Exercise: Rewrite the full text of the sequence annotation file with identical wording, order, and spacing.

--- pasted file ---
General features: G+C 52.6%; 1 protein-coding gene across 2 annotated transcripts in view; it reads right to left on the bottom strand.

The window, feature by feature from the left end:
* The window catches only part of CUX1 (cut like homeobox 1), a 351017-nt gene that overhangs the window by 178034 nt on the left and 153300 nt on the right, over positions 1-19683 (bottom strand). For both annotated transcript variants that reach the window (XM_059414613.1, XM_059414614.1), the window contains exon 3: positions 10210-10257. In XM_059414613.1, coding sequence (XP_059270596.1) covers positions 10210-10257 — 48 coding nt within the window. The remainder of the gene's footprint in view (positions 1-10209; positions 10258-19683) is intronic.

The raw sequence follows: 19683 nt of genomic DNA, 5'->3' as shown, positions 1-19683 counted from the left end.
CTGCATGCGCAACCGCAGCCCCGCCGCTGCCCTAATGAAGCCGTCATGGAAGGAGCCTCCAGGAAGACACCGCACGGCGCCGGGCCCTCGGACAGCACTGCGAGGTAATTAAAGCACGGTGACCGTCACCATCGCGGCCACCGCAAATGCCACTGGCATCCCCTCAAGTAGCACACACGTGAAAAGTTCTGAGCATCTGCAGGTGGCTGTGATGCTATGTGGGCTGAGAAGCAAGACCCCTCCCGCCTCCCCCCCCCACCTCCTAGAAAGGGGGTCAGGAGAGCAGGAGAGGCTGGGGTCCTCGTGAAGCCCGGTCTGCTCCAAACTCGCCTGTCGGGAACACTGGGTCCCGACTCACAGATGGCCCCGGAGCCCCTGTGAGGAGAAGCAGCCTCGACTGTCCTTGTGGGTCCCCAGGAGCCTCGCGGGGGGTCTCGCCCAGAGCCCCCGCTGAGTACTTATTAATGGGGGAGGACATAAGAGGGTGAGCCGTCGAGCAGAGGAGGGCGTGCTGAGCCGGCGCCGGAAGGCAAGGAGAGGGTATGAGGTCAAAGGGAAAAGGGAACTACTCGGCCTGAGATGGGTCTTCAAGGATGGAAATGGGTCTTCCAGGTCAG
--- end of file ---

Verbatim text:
General features: G+C 52.6%; 1 protein-coding gene across 2 annotated transcripts in view; it reads right to left on the bottom strand.

The window, feature by feature from the left end:
* The window catches only part of CUX1 (cut like homeobox 1), a 351017-nt gene that overhangs the window by 178034 nt on the left and 153300 nt on the right, over positions 1-19683 (bottom strand). For both annotated transcript variants that reach the window (XM_059414613.1, XM_059414614.1), the window contains exon 3: positions 10210-10257. In XM_059414613.1, coding sequence (XP_059270596.1) covers positions 10210-10257 — 48 coding nt within the window. The remainder of the gene's footprint in view (positions 1-10209; positions 10258-19683) is intronic.

The raw sequence follows: 19683 nt of genomic DNA, 5'->3' as shown, positions 1-19683 counted from the left end.
CTGCATGCGCAACCGCAGCCCCGCCGCTGCCCTAATGAAGCCGTCATGGAAGGAGCCTCCAGGAAGACACCGCACGGCGCCGGGCCCTCGGACAGCACTGCGAGGTAATTAAAGCACGGTGACCGTCACCATCGCGGCCACCGCAAATGCCACTGGCATCCCCTCAAGTAGCACACACGTGAAAAGTTCTGAGCATCTGCAGGTGGCTGTGATGCTATGTGGGCTGAGAAGCAAGACCCCTCCCGCCTCCCCCCCCCACCTCCTAGAAAGGGGGTCAGGAGAGCAGGAGAGGCTGGGGTCCTCGTGAAGCCCGGTCTGCTCCAAACTCGCCTGTCGGGAACACTGGGTCCCGACTCACAGATGGCCCCGGAGCCCCTGTGAGGAGAAGCAGCCTCGACTGTCCTTGTGGGTCCCCAGGAGCCTCGCGGGGGGTCTCGCCCAGAGCCCCCGCTGAGTACTTATTAATGGGGGAGGACATAAGAGGGTGAGCCGTCGAGCAGAGGAGGGCGTGCTGAGCCGGCGCCGGAAGGCAAGGAGAGGGTATGAGGTCAAAGGGAAAAGGGAACTACTCGGCCTGAGATGGGTCTTCAAGGATGGAAATGGGTCTTCCAGGTCAG